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An accidental discovery at Vanderbilt University may well be the key to making light-emitting diodes the dominant lighting technology of the century. Up until very recently, the only way to make "white" light was to add yellow phosphors to bright blue LEDs. It wasn't quite right, though, as even the best "white" LED retained a blue tint. This week, we got the news that a chemistry grad student at Vanderbilt has stumbled on a way to make broad-spectrum white LEDs using quantum dots -- and in doing so, he may well have kicked off a revolution.
Originally posted by ARNETT 187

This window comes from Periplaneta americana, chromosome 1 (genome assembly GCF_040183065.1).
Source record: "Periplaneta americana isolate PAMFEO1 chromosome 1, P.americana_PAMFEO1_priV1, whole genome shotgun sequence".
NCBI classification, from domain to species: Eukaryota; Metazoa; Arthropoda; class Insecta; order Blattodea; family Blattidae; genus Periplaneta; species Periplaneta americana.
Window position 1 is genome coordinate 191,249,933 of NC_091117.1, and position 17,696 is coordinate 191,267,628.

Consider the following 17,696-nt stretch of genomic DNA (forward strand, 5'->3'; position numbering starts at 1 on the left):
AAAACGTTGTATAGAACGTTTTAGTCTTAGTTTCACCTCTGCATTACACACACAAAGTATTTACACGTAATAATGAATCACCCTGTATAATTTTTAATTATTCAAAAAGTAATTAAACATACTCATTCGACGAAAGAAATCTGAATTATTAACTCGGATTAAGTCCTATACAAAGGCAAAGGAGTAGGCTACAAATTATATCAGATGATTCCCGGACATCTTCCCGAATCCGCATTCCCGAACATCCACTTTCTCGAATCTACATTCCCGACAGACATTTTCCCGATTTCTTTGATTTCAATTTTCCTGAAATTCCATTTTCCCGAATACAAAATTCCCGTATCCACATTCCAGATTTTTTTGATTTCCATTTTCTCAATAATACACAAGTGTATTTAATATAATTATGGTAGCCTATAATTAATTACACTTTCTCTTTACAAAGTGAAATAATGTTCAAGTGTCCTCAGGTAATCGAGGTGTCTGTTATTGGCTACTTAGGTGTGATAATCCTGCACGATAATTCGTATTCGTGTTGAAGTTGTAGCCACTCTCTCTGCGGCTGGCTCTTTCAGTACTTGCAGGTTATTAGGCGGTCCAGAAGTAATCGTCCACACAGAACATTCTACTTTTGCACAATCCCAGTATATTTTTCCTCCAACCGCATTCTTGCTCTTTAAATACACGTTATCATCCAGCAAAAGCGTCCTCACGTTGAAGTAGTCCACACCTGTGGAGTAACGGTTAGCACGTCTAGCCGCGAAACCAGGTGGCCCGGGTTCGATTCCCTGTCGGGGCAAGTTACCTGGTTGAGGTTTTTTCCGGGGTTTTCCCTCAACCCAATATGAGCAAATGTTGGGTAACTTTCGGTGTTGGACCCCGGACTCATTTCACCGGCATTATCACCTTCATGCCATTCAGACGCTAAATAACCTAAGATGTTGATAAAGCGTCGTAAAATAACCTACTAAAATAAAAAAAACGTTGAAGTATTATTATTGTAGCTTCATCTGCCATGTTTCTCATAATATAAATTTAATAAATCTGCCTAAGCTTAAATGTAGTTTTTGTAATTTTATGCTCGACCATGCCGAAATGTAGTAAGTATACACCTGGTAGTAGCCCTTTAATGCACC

First off, these things are ridiculous, I work as a HAZMAT certified Designated Responder for the largest shipping company in the World, and our number one, worst case scenario in our hubs involves "Mercury!" One gram of the substance released on our premises will shut down a building at a cost of $35,000.00 an hour, and require a full building cleanup to prevent any exposure to the workforce. This stuff is very dangerous, causes many problems in the human body.